On the 15th of July, France won its second world cup. The celebration in the streets of Paris was the dreamed-of setting for any photojournalist: a collective demonstration of joy, jubilation and madness. A temporary suspension of the rules that regulate the behavior of the inhabitants of the city.  The victory of the French national team was a surprise for many, me included. The celebration caught me on holiday in Italy. The sensation that I was missing a historic event gave me a feeling of helplessness that the flight canceled the next day and the impossibility of going to the parade in the Champs-Élysées did nothing but increase.  My arrival in Paris two days after the end of the celebrations intensified my impotence. I felt I’d missed a once-in-a-life-time experience. There was hardly any trace of it. The city had resumed its ordinary rhythm, bussy with the endless activities, appointments, meetings... that make up the Parisian everyday life.  Everything was lost. Really? It was not true. An event like this should have left a trace. This series is nothing more than a search for that trace, for "the trace left by a lost form of existence". A kind of "therapy" to try to overcome the feeling of absence that arises when we miss something.

On the 15th of July, France won its second world cup. The celebration in the streets of Paris was the dreamed-of setting for any photojournalist: a collective demonstration of joy, jubilation and madness. A temporary suspension of the rules that regulate the behavior of the inhabitants of the city.

The victory of the French national team was a surprise for many, me included. The celebration caught me on holiday in Italy. The sensation that I was missing a historic event gave me a feeling of helplessness that the flight canceled the next day and the impossibility of going to the parade in the Champs-Élysées did nothing but increase.

My arrival in Paris two days after the end of the celebrations intensified my impotence. I felt I’d missed a once-in-a-life-time experience. There was hardly any trace of it. The city had resumed its ordinary rhythm, bussy with the endless activities, appointments, meetings... that make up the Parisian everyday life.

Everything was lost. Really? It was not true. An event like this should have left a trace. This series is nothing more than a search for that trace, for "the trace left by a lost form of existence". A kind of "therapy" to try to overcome the feeling of absence that arises when we miss something.

coupe du monde2.jpg
coup du monde13.jpg
coupe du monde4.jpg
Mis en page_a.jpg
coup du monde6.jpg
coupe du monde18.jpg
coupe du monde5.jpg
coupe du monde7.jpg
coupe du monde8.jpg
coupe du monde9.jpg
coupe du monde12.jpg
coup du monde14.jpg
coupe du monde16.jpg
coup du monde10.jpg
coupe du monde17.jpg
coupe du monde19.jpg
coupe du monde20.jpg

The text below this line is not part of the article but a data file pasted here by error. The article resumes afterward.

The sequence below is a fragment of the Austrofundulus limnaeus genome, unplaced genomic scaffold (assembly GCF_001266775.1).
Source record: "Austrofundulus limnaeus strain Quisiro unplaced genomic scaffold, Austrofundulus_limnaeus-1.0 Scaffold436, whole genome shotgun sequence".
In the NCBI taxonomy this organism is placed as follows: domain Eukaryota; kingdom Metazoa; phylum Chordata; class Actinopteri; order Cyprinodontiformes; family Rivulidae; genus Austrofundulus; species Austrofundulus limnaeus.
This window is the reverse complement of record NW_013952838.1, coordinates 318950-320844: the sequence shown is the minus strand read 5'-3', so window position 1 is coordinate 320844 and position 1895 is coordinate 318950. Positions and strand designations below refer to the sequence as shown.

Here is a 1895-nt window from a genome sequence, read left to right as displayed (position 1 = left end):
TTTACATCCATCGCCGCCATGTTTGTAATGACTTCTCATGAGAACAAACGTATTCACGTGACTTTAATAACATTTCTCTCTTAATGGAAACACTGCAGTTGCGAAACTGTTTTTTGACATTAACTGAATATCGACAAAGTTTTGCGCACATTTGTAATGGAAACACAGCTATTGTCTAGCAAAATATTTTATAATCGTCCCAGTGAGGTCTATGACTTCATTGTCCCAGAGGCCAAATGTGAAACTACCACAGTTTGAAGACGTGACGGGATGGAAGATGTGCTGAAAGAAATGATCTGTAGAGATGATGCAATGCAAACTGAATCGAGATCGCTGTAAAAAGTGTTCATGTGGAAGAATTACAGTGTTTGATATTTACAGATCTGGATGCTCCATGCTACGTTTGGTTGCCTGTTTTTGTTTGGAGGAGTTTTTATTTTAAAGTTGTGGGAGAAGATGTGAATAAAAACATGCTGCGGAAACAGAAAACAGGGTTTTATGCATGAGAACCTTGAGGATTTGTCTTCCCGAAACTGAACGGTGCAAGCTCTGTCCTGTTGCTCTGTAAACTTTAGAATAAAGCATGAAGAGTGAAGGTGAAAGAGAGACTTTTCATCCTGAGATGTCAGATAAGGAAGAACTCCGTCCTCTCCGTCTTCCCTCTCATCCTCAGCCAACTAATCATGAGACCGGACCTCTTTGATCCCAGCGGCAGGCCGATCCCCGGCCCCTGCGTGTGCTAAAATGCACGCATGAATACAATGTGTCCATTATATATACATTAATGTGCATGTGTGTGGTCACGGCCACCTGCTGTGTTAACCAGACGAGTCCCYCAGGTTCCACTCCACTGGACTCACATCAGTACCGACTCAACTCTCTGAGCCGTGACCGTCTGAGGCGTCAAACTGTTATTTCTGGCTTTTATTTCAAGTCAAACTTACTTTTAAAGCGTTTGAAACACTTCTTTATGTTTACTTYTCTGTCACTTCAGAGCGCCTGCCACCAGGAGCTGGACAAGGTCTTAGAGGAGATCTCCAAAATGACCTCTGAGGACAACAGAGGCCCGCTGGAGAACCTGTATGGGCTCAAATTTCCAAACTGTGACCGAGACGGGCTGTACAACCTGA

On the 15th of July, France won its second world cup. The celebration in the streets of Paris was the dreamed-of setting for any photojournalist: a collective demonstration of joy, jubilation and madness. A temporary suspension of the rules that regulate the behavior of the inhabitants of the city.  The victory of the French national team was a surprise for many, me included. The celebration caught me on holiday in Italy. The sensation that I was missing a historic event gave me a feeling of helplessness that the flight canceled the next day and the impossibility of going to the parade in the Champs-Élysées did nothing but increase.  My arrival in Paris two days after the end of the celebrations intensified my impotence. I felt I’d missed a once-in-a-life-time experience. There was hardly any trace of it. The city had resumed its ordinary rhythm, bussy with the endless activities, appointments, meetings... that make up the Parisian everyday life.  Everything was lost. Really? It was not true. An event like this should have left a trace. This series is nothing more than a search for that trace, for "the trace left by a lost form of existence". A kind of "therapy" to try to overcome the feeling of absence that arises when we miss something.
coupe du monde2.jpg
coup du monde13.jpg
coupe du monde4.jpg
Mis en page_a.jpg
coup du monde6.jpg
coupe du monde18.jpg
coupe du monde5.jpg
coupe du monde7.jpg
coupe du monde8.jpg
coupe du monde9.jpg
coupe du monde12.jpg
coup du monde14.jpg
coupe du monde16.jpg
coup du monde10.jpg
coupe du monde17.jpg
coupe du monde19.jpg
coupe du monde20.jpg

On the 15th of July, France won its second world cup. The celebration in the streets of Paris was the dreamed-of setting for any photojournalist: a collective demonstration of joy, jubilation and madness. A temporary suspension of the rules that regulate the behavior of the inhabitants of the city.

The victory of the French national team was a surprise for many, me included. The celebration caught me on holiday in Italy. The sensation that I was missing a historic event gave me a feeling of helplessness that the flight canceled the next day and the impossibility of going to the parade in the Champs-Élysées did nothing but increase.

My arrival in Paris two days after the end of the celebrations intensified my impotence. I felt I’d missed a once-in-a-life-time experience. There was hardly any trace of it. The city had resumed its ordinary rhythm, bussy with the endless activities, appointments, meetings... that make up the Parisian everyday life.

Everything was lost. Really? It was not true. An event like this should have left a trace. This series is nothing more than a search for that trace, for "the trace left by a lost form of existence". A kind of "therapy" to try to overcome the feeling of absence that arises when we miss something.

show thumbnails